In any case, I think that people, especially in this economically challenged environment, should march where they are. If they can come to Washington, DC, or Detroit, or go to New Orleans, fine, but there is work to be done right there at home. It strikes me that, in sympathy with the national marches, local organizations could plan jobs marches to their local workforce agencies, city halls, construction projects where there are no Blacks working, and other places where the demand for jobs by local people is a logical act. Many of us have talked about “civic engagement” well here is an opportunity to do just that, when the national spotlight could connect a national march to one held by a local community.

Perhaps this is a good idea that come too late, but I am reminded that many folks could not come to Washington, DC on August 28, 1963 and so they had local events. For example, I marched on Woodward Avenue in Detroit with hundreds of thousands of people and heard a version of the “I have a dream” speech a few days before it was given in Washington, DC. The same could be said about the Million Man March: people came by the boatloads in 1995, but by the celebration of the 10 year anniversary, an effort was made to urge folks to have local marches to highlight the values of the original march in their communities.

Finally, there is another reason why blacks should try out their local mobilization legs and that is the elections that are coming down the pike this fall.

I will say more about the elections later, but it strikes me that since the National Coalition of Black Civic Participation is a sponsor of the March in Washington, DC that is sign that they are making a move to get organization thinking about how they will organize to get out the vote later on.

So, these marches are about jobs and justice and respecting the values of the movement for which so many people gave their lives, time and energy. But they are also “right now” oriented to the present crisis of unemployment and to prevent the conservative movement from distorting Dr. King’s dream, but also to keeping political power in the hands of those who can help us best.

Ron Walters is a Political Analyst and Professor Emeritus of Government and Politics at the University of Maryland College Park.

One of his latest books is: Freedom Is Not Enough: Black Voters, Black Candidates and American Presidential Politics (Rowman and Littlefield)

Institutional Racism in Congress

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(NNPA) The sensational exposés about Rep. Maxine Waters have failed to relay an important fact to the public about why she arranged meetings between herself, a bank, and former Treasury Secretary Paulson. It had to do with trying to support the survival of the Black economic infrastructure which had been hit hard by the financial crisis the country faced.

Rep. Waters has for a long time been an advocate for Black businesses in the Congress, essentially because they had been marginalized and excluded routinely. Here, she took over the role of Parren Mitchell of Baltimore who was their champion, but who left the Congress with an illness.

I was invited to a meeting by Rep. Waters last November to provide a brief analysis of where we were as a community in the throes of the economic crisis to a small invited group of representatives of Black economic organizations. In the room were the leaders in fields such as automotive, banking, financial services, broadcasting and others. All told tails of ruin and destruction of businesses they were experiencing because of the inability to access capital.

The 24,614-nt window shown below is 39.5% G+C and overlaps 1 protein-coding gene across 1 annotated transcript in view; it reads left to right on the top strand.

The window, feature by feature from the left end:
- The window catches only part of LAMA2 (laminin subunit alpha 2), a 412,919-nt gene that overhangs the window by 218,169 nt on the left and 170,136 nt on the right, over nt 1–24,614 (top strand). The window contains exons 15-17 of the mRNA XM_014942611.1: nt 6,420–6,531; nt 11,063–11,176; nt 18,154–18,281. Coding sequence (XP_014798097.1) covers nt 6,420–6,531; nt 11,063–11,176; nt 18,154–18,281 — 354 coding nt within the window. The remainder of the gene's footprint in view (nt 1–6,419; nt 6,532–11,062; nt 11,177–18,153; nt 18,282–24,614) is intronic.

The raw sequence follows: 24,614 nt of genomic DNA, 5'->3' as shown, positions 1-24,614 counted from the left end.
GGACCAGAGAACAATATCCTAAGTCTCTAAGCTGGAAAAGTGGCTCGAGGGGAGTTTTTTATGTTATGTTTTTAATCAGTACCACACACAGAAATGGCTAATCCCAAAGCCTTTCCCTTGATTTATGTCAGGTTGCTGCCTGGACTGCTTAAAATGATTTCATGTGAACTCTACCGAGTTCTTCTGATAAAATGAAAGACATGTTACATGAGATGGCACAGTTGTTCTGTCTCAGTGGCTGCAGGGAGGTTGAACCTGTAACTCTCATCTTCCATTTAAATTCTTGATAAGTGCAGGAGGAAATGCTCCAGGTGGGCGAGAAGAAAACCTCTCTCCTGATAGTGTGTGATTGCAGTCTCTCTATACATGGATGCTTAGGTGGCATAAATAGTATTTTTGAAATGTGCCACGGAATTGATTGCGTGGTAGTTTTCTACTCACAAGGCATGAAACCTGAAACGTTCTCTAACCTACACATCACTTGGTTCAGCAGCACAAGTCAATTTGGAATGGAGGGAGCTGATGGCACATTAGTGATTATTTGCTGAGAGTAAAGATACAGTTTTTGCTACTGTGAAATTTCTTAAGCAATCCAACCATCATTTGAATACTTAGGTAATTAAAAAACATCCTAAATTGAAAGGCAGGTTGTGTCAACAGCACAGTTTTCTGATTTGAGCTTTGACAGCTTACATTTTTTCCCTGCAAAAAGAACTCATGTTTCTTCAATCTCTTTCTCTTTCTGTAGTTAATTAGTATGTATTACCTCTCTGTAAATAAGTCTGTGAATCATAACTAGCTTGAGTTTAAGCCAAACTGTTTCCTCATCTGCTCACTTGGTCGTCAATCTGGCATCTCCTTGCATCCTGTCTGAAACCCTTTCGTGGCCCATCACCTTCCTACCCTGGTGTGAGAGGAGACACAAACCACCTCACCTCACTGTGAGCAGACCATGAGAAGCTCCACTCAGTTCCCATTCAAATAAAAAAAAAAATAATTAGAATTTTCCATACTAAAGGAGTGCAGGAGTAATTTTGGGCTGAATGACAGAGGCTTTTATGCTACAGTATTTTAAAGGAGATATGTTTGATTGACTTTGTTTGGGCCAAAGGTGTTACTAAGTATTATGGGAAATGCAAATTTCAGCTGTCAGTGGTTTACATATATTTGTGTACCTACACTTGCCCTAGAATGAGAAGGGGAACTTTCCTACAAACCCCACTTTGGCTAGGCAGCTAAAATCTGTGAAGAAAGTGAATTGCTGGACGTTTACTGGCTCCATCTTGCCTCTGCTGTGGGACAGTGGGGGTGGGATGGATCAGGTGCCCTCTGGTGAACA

The head of Black auto executives, for example, said that their dealerships in the General Motors system had dived from 63 to 26 and if there was no help from GMAC (which was receiving federal funds) it go lower. This testimony was laced with cries for help that were not being responded to at the White House, the Treasury Department or elsewhere in government. It seemed that the Black economy was on its own in the midst of this crisis.

This has been a relatively consistent state of affairs for Blacks who have not been able to enjoy the advertising, service contracts and other resources that other firms enjoy, and for them to be deprived of resources being handed by government to fix economic crisis smacks to me of institutional racism. After all, some of my tax money – and yours – was sent to GMAC, the General Motors Financial corporation, to keep dealerships in business, but Black dealership were being cut right and left in the process General Motors set up.

Well this is the reason we should be concerned about the attempt to cut off the efforts of Maxine Waters to bring the Black businesses into the room where the deals were cut with Treasury by charging her with ethics violations. There are much deeper issues here of importance to the Black community. In fact, the process of the Office of Congressional Ethics itself also smacks of institutional racism. We must believe that out of the 435 members of Congress, and the 36 cases brought before the OCE (most of which involved white members of Congress) that the process yielded the cases of two Blacks that were worthy of going to trial.

This would mean that “the swamp” that Speaker Nancy Pelosi wanted to drain in the House of Representatives was characterized by the indiscretions of Black members when we all know that is now the case.